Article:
By Jason Davis – WASHINGTON, DC (Jun 12, 2020) US Soccer Players – Suspend your incredulity. MLS is back. And it’s going to be weird. The long-rumored Orlando tournament became official on Tuesday when MLS announced a July 8 start date at the Wide World of Sports complex in Florida for what it’s calling The MLS Is Back Tournament. There’s no conceit here. There’s not even a sponsor. MLS is back, full stop. It says so in the name.
All 26 teams will participate, with MLS holding 54 games over 34 days to eventually crown a champion of sorts. Because MLS decided to schedule games in morning and nighttime windows to avoid the worst of the Florida heat, they split the six groups along conference lines with Nashville switching to the Eastern Conference.
To give the tournament some competitive juice, MLS established a $1.1 million pool of prize money, secured a Concacaf Champions League berth for the winner, and declared that group stage matches will count in the league standings. If, or when, MLS returns to in-market games post-tourney, those games will help make up for the lost portion of the schedule.
Thursday’s “draw” was a one of a kind, achingly “MLS” event. Held over video conferencing, former MLS and USMNT forward Charlie Davies shepherding club representatives for the six seeded teams through the process. Rather than draw group positions and then club names ala the World Cup or Champions League draws, the men present via remote connection picked numbers corresponding to the balls in front of Davies.
Though nothing is out of the realm of mathematical possibility in a random draw, the results led to plenty of speculation. Before the draw even began, MLS announced that Inter Miami would be in Group A, the six-team group with Orlando as the top seed as host. Further, the two Florida teams will kick off the tournament against one another on July 8. It’s certainly worth wondering why MLS just didn’t go ahead and set the entire field.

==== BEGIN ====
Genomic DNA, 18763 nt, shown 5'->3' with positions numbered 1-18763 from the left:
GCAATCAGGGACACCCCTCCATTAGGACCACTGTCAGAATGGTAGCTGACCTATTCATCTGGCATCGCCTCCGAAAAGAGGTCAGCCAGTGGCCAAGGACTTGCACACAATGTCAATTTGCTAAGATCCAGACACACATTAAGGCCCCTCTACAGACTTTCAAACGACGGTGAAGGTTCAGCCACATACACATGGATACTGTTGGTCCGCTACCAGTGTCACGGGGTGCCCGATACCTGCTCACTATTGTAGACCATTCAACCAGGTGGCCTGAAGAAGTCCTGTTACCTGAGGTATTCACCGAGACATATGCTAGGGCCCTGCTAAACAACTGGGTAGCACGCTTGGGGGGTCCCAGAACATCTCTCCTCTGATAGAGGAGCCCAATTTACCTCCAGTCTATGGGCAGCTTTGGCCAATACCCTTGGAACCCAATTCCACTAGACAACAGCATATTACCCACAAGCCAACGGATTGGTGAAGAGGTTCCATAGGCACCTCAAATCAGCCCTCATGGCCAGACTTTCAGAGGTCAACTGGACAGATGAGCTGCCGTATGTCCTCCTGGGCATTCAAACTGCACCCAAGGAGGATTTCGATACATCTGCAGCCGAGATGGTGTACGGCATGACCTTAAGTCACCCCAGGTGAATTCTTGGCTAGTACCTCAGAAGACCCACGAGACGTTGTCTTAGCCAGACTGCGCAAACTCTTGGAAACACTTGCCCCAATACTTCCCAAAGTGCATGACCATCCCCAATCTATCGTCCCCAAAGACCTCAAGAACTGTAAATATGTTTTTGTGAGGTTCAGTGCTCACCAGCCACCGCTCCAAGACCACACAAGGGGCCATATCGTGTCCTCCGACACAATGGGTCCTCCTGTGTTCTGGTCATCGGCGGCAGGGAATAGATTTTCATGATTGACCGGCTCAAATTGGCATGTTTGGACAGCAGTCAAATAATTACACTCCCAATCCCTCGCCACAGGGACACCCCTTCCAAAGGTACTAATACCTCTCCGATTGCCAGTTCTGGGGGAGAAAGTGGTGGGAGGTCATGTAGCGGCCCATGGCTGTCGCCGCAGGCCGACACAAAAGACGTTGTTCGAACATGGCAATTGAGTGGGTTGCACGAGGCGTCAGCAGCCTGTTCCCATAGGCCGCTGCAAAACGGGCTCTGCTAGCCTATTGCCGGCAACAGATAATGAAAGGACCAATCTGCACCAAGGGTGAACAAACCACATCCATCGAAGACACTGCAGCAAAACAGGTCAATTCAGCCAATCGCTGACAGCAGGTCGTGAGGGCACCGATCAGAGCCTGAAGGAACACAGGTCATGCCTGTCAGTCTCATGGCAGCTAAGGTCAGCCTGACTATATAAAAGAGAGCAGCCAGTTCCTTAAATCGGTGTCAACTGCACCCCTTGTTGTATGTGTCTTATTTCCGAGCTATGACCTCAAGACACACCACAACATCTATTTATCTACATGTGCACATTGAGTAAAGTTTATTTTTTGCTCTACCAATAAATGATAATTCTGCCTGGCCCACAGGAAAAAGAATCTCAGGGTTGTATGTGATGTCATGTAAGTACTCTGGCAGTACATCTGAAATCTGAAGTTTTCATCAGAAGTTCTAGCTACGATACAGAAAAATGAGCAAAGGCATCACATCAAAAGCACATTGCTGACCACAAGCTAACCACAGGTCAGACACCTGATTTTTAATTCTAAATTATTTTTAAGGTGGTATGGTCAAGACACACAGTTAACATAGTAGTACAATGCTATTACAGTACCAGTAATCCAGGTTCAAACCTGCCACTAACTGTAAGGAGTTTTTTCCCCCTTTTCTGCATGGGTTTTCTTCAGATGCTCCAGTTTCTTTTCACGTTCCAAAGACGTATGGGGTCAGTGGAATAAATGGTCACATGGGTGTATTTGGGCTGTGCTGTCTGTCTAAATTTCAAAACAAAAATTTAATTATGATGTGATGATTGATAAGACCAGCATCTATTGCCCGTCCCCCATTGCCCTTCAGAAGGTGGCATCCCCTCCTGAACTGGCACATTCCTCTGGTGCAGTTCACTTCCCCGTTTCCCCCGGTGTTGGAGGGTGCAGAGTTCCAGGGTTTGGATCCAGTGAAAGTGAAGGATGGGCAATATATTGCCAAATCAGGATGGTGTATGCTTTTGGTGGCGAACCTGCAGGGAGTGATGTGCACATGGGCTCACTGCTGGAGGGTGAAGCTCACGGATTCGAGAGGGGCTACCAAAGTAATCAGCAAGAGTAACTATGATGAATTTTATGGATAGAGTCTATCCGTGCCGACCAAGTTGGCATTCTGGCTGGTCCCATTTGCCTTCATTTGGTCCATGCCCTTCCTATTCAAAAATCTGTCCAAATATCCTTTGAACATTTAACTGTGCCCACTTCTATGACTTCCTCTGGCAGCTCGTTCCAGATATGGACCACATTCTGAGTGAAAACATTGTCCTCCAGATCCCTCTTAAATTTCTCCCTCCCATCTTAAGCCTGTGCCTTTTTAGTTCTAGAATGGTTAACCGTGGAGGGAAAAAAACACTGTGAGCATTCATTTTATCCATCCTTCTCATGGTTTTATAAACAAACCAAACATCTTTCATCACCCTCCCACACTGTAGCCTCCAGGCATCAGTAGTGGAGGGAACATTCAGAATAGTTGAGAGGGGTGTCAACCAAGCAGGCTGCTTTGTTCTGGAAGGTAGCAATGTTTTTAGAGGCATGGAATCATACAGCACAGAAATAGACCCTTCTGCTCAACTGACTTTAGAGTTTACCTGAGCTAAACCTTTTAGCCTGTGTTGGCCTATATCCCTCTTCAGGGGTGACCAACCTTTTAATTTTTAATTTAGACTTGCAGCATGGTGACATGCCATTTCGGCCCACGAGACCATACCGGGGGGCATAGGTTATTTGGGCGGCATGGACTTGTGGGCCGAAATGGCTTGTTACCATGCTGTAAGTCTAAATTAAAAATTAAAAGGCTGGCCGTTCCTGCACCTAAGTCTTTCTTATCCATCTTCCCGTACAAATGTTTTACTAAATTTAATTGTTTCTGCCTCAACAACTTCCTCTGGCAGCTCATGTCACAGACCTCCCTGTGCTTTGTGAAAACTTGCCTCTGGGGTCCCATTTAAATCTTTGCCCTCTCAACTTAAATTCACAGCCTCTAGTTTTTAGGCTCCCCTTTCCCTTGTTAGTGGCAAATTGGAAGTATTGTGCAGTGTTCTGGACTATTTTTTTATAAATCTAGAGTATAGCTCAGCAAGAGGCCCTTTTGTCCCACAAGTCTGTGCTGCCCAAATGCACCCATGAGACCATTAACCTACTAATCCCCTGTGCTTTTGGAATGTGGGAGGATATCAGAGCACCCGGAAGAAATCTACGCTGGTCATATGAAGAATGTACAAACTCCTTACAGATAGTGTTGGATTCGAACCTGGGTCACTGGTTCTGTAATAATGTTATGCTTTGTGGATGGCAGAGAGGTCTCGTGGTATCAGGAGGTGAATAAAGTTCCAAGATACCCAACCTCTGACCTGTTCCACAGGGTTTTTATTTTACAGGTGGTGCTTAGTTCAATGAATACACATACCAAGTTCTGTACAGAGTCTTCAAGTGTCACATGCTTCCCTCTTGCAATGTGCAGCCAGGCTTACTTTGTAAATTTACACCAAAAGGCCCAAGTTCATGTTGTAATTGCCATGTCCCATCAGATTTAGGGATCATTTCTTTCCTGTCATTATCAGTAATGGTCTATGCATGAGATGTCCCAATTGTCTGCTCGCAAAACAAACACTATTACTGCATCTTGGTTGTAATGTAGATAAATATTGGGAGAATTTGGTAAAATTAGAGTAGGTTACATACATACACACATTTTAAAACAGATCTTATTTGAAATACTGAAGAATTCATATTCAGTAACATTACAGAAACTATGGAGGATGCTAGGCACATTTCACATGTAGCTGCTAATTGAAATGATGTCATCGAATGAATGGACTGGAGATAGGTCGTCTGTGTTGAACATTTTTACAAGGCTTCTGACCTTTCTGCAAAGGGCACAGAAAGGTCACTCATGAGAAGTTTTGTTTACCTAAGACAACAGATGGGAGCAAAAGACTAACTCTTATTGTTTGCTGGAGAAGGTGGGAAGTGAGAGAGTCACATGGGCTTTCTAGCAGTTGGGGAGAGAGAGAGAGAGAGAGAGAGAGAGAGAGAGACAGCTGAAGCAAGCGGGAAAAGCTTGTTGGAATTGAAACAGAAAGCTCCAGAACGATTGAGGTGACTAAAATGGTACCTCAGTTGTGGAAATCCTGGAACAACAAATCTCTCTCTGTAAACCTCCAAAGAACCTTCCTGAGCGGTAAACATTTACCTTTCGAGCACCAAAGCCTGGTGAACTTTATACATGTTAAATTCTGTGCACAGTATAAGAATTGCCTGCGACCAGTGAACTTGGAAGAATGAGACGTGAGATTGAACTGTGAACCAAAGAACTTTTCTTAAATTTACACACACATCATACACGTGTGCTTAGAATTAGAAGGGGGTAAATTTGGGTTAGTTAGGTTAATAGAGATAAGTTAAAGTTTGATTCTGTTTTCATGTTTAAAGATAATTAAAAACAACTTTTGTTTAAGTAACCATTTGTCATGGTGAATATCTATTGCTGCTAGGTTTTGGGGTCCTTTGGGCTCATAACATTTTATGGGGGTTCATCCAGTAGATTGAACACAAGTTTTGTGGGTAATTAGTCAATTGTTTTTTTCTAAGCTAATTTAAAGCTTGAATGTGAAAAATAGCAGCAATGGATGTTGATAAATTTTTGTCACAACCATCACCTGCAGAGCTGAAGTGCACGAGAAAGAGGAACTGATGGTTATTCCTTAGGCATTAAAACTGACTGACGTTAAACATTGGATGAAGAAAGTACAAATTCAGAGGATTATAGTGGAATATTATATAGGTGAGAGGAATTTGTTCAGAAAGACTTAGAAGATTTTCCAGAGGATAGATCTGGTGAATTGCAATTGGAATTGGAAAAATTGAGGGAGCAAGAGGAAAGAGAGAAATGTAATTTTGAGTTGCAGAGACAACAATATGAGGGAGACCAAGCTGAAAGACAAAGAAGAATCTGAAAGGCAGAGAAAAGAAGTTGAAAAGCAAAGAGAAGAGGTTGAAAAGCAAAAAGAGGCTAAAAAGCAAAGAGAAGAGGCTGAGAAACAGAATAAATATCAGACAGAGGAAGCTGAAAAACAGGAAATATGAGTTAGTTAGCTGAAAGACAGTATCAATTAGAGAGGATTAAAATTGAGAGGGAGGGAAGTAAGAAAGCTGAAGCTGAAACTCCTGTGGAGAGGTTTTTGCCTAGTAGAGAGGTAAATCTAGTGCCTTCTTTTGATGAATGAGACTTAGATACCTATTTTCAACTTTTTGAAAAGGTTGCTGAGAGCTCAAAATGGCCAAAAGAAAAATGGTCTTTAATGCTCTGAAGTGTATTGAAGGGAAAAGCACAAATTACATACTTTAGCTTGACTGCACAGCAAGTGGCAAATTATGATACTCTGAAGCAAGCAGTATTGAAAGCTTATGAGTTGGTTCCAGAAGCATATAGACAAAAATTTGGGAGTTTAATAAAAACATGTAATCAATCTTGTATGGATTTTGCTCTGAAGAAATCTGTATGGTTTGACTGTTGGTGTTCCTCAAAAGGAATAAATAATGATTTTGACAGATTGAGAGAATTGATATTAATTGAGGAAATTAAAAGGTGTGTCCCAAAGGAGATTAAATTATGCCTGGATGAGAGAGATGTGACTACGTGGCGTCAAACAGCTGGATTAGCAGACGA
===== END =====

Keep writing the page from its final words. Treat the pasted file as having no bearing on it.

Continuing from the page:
Regardless, the draw certainly delivered some advantageous matchups for a league constantly pushing its rivalries. Toronto, the seeded team in Group C, was drawn with Montreal. The two Ohio teams will face off in Group E. LAFC’s first choice landed them a clash with the LA Galaxy. The game sometimes known as “El Trafico” will go down on a training field with regular-season points and a chance to make the knockout rounds of the tournament on the line.
If MLS was slotting the teams where it wanted them to amplify the intrigue, it was odd to see Seattle and Portland land in different Western Conference groups. Instead, Seattle and Vancouver will play one of the lesser-loved Cascadia derbies while Portland plays LAFC, the Galaxy, and the Houston Dynamo.
MLS adherents will remember that LAFC and Portland have a bit of recent history. The eventual Supporters’ Shield winners took down the Timbers at Providence Park last season only to lose to them in a US Open Cup quarterfinal in Los Angeles a month later.